WASHINGTON Hurricane Jimena strengthened to a category 2 in the eastern Pacific on Saturday, but in the Atlantic Tropical Storm Danny weakened to a tropical depression and storm alerts were discontinued for the North Carolina coast.
Jimena was located about 270 miles south of the resort and port of Manzanillo by mid-afternoon, with winds of up to 105 mph (169 kmh) with higher gusts, the U.S. National Hurricane Center said. It had shifted away from the beach resort of Acapulco and was moving west-northwest, roughly in parallel with Mexico's Pacific coastline.
It was the second hurricane of the 2009 eastern Pacific season to brush close to Mexico after Andres pounded the same area in June, flooding Acapulco and sweeping a fisherman to his death. Acapulco, one of many resorts dotted along Mexico's Pacific coast, is popular with Mexican and foreign tourists.
In the Atlantic, Danny's maximum sustained winds fell to 35 miles per hour, the hurricane center said in its 5 a.m. (0900 GMT) advisory.
The remnants of what had been the fourth tropical storm of the 2009 Atlantic season were about 80 miles southeast of Cape Hatteras, North Carolina, and 540 miles south-southwest of Nantucket, Massachusetts.
The system was expected to move rapidly north-northeast and then northeast at 30 to 35 mph.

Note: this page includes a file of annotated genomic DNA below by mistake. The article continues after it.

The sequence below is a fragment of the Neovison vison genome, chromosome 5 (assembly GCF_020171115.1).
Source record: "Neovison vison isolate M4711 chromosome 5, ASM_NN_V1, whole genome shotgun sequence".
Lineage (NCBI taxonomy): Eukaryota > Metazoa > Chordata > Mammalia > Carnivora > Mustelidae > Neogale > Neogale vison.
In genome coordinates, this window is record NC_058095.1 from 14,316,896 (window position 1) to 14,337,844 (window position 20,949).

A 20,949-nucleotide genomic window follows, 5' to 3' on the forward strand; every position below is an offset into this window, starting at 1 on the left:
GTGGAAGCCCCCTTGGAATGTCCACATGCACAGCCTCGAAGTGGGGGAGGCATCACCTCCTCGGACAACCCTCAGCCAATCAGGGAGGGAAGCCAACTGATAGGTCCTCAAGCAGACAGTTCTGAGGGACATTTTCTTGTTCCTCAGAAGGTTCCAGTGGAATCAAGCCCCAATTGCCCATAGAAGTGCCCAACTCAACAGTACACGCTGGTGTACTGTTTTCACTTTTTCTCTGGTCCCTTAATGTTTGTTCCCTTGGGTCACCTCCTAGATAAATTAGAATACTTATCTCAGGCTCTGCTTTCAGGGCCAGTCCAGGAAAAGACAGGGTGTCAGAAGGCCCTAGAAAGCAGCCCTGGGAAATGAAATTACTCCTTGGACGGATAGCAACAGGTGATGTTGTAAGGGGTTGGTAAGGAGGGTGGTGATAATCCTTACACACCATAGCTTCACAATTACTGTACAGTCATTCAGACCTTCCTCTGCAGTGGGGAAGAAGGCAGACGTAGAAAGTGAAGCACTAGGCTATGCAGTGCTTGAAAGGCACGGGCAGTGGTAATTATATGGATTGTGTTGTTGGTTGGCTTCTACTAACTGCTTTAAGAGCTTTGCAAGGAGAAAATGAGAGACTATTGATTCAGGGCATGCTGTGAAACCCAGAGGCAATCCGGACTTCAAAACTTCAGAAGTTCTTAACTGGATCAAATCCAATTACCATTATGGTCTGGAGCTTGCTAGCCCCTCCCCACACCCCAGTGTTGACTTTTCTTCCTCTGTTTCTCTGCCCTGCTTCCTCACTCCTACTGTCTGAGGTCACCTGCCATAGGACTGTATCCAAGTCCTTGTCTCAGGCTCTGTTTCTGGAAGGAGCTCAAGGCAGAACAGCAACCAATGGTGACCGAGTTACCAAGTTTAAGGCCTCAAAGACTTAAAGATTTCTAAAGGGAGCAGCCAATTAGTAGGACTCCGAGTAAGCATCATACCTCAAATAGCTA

Forecasters said large swells from the system were expected to generate a second weekend of dangerous surf conditions and rip currents along the U.S. East Coast.
In Mexico's Pacific, hurricane force winds extended outward up to 25 miles from Jimena's center as of Saturday afternoon and further strengthening was likely.
Mexico has no oil installations in the Pacific and for the time being the oil exporting port of Salina Cruz and other ports in the area remained open.
Last weekend, Hurricane Bill brought rain and heavy winds to eastern Canada after pounding the U.S. Atlantic coast with heavy seas that killed two people.
Tropical storms and hurricanes are tracked closely by energy traders concerned about disruptions to oil and gas production in the Gulf of Mexico and Canada's Atlantic region, and by commodities traders for damage to citrus, cotton and other crops.
Pricing of insurance-linked securities, which transfer insurance risks associated with natural disasters to capital markets investors, and can be used to hedge other weather risk exposures, can also be affected by the future path of a storm.
(Writing by Peter Cooney and Catherine Bremer, editing by Jackie Frank)